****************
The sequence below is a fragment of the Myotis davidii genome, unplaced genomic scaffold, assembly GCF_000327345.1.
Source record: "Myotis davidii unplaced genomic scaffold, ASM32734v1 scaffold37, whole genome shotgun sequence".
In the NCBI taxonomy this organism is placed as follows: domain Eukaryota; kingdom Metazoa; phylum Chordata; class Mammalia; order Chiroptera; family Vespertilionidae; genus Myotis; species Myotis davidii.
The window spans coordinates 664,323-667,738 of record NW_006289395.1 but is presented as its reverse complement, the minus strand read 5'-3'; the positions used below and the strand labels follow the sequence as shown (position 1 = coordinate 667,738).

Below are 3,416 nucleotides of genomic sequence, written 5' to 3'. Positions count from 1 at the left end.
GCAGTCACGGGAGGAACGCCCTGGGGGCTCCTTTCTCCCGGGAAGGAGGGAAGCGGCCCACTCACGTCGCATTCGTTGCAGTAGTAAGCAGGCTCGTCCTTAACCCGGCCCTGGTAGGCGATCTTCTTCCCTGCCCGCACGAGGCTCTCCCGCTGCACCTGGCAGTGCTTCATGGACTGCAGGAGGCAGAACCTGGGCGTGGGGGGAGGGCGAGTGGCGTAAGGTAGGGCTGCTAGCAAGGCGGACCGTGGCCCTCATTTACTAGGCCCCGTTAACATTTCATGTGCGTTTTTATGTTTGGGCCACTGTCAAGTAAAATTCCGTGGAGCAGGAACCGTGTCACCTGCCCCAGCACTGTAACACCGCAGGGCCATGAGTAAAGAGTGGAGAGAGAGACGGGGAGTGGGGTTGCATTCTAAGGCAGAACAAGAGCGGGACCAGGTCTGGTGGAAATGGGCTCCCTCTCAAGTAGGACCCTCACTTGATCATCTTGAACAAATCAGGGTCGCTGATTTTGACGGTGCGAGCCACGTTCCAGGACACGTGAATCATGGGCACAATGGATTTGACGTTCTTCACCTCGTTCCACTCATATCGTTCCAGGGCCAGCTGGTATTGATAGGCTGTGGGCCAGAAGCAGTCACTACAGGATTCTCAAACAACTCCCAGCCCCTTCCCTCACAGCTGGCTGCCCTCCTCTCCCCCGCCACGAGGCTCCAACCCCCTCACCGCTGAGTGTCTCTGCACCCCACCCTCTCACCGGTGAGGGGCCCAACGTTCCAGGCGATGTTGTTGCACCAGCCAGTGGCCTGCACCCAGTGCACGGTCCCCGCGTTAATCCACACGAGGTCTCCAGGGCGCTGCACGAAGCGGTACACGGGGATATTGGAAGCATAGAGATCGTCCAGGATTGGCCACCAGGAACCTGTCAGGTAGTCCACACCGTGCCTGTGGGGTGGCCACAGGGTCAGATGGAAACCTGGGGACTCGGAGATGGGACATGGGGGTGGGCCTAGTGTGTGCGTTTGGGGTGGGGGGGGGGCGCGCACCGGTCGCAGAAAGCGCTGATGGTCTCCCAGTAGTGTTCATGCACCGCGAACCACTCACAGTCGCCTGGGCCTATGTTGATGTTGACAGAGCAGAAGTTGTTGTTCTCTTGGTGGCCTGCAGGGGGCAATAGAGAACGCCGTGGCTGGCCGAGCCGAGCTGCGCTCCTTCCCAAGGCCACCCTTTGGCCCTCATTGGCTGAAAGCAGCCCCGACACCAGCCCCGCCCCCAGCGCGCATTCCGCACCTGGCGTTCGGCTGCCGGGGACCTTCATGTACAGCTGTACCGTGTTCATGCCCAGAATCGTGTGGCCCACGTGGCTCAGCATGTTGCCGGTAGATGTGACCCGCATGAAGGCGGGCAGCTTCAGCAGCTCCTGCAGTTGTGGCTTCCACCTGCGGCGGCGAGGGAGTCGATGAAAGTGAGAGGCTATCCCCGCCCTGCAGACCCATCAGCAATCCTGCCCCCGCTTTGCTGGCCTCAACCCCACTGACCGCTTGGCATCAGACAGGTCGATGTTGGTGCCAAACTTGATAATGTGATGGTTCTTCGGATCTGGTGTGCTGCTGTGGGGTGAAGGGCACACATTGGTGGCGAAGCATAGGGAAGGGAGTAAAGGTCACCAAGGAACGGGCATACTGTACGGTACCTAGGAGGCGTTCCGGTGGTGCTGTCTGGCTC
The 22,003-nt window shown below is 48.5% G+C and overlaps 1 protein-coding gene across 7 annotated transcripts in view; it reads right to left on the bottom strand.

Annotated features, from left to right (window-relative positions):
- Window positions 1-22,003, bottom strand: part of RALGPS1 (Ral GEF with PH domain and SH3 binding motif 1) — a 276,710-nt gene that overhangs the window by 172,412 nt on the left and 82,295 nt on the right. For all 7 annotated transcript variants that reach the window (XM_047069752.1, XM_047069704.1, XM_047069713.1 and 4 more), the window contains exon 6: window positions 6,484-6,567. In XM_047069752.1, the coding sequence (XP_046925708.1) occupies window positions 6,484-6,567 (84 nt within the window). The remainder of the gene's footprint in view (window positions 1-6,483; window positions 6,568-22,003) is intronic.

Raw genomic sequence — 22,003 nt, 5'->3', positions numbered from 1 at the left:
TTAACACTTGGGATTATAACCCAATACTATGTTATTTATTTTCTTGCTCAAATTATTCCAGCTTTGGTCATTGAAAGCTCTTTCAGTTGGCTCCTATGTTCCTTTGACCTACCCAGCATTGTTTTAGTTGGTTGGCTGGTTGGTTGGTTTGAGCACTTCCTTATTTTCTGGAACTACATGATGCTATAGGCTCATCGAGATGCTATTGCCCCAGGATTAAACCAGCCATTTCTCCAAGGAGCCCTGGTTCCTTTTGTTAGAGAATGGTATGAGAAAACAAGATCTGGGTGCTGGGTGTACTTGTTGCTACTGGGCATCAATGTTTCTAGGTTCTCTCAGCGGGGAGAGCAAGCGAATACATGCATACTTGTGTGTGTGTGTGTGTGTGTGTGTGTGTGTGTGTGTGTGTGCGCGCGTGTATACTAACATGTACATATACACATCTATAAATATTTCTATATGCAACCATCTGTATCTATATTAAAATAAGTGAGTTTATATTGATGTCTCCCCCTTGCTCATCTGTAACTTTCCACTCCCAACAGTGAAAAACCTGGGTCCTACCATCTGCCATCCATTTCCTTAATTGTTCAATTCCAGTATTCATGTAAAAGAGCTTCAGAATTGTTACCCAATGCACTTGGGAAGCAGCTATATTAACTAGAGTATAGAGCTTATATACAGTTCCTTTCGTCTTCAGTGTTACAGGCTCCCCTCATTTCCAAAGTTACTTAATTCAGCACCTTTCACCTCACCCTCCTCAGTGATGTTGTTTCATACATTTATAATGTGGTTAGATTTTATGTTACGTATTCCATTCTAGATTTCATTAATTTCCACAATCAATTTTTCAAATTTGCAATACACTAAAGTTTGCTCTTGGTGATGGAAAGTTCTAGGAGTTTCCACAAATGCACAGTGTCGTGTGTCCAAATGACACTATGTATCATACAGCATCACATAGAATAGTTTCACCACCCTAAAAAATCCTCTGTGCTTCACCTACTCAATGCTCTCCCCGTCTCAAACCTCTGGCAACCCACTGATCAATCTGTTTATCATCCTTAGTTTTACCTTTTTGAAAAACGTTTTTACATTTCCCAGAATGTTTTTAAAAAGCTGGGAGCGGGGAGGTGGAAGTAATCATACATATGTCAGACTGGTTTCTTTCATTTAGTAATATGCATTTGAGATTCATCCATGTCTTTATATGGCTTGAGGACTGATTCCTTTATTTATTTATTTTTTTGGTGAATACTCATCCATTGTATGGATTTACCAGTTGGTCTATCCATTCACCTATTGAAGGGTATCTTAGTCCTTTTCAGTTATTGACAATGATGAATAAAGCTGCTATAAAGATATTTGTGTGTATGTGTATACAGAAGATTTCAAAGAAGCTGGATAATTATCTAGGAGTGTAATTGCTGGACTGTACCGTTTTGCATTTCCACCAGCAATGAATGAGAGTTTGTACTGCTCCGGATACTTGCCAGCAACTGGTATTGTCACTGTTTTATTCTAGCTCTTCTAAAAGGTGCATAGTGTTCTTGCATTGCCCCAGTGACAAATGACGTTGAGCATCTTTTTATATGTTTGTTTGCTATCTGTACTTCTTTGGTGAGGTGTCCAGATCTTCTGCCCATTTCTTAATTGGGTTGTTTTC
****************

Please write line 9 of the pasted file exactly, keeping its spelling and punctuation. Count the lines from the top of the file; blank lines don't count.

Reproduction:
- Window positions 1-22,003, bottom strand: part of RALGPS1 (Ral GEF with PH domain and SH3 binding motif 1) — a 276,710-nt gene that overhangs the window by 172,412 nt on the left and 82,295 nt on the right. For all 7 annotated transcript variants that reach the window (XM_047069752.1, XM_047069704.1, XM_047069713.1 and 4 more), the window contains exon 6: window positions 6,484-6,567. In XM_047069752.1, the coding sequence (XP_046925708.1) occupies window positions 6,484-6,567 (84 nt within the window). The remainder of the gene's footprint in view (window positions 1-6,483; window positions 6,568-22,003) is intronic.